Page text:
The GLB is partly an attempt to offer a more affordable family-friendly SUV package to market, and partly diversification of its compact car platform. It’s within 2cm in length of the GLC, but while that car borrows its longitudinal layout from the C-class and other large Mercedes saloons, the GLB’s transverse-engine compact car roots unlock much more space in the cabin.
Space is so vast that Mercedes offers an optional third-row of seating, but rather than lift the floor to reinforce the SUV-ness of it all, Mercedes chose instead to lift the roofline and open up the glass area with large upright windows emphasised by that kink in the windowline. The bizarre proportions haven’t been hidden underneath a swooping curvaceous body though. Instead, the design seems to double-down on its upright stance, with blocky rugged elements borrowed from the teutonic G-wagen, sprinkled with the usual AMG jewellery.
All-wheel drive is standard, but rather than for the sake of off-road ability (although with appropriate wheels and tyres fitted, it is hilariously capable scrabbling up and down off-road tracks), its relatively simple haldex-style front-wheel biased system makes for solid and consistent on-road traction, rather than any A45-like tail-happy exuberance. Adaptive dampers are standard, so too AMG’s latest unfathomable generation of drive modes within drive modes, but the biggest surprise lies in what it does, rather than what the GLB35 has.
What’s it like to drive?
That’s because the GLB35 actually drives really well... and not just for an SUV. The GLB’s manners are almost entirely due to its new-generation A-class underpinnings, so it drives largely like an A35 with greater mass stretched out behind and above it.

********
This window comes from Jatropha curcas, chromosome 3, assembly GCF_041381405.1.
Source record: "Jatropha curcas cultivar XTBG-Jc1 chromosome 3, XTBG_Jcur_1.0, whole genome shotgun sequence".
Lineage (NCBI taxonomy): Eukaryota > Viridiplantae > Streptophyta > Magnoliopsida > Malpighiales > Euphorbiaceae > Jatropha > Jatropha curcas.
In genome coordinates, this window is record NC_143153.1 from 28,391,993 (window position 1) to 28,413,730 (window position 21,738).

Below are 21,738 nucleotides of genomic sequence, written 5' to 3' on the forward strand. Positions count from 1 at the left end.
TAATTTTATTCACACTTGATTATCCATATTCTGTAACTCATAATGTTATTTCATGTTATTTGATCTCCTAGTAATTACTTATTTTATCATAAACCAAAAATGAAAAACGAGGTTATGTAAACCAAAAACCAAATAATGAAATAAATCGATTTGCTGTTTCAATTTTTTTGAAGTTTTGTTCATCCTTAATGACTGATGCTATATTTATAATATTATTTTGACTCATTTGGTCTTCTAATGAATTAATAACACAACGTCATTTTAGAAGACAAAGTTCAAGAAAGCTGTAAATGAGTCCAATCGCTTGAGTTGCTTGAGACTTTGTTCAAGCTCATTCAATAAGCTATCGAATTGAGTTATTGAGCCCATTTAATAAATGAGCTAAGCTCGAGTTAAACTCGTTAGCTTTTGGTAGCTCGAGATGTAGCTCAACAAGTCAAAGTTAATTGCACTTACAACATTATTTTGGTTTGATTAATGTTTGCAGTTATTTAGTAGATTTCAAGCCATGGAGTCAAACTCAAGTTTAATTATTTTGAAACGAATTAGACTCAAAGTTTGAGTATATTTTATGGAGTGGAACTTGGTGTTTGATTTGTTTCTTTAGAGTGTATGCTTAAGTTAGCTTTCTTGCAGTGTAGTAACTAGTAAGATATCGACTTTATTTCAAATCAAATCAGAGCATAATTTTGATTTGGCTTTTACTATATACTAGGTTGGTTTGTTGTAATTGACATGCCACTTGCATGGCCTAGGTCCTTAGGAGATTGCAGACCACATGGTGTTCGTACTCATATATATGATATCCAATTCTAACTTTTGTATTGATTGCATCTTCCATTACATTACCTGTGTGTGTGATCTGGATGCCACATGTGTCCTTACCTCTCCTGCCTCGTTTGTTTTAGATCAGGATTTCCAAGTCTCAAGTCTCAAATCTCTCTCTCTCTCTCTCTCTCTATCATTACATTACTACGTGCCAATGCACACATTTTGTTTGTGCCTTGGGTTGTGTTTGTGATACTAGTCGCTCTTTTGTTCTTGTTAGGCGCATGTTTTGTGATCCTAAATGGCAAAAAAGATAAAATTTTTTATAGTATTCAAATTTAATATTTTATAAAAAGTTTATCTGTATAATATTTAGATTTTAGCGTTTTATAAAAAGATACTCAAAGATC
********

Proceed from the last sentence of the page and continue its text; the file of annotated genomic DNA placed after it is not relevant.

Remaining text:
Where an A35 lacks the verve or detail in comparison to focused rivals in context, the GLB’s lumpen SUV rivals are nothing like as accomplished, making it a compelling option if the space requirements of an SUV are non-negotiable.
A substantial improvement is the new transmission’s clarity compared to the one fitted in an A35. Pull away from a stop and the electronically-controlled clutch actuation is swift and smooth, rarely jarring and never shudders. That crispness is equally present on the move too, with a swift input action from the paddles, putting to good use the engine’s liberal spread of power and torque. It definitely doesn’t feel as spritely as its smaller siblings due to the near-200kg weight penalty, but it’s still plenty of punch for everyday use, and it doesn’t feel any slower than rivals such as the Cupra Ateca or Audi SQ2.
Over undulating roads the ride remained composed despite our test car’s faintly ridiculous 21-inch wheel and tyre package, but final judgement is best left till we drive it in the UK, as it feels marginal over broken surfaces or sharp intrusions. Body roll is well contained and the body control never unravels.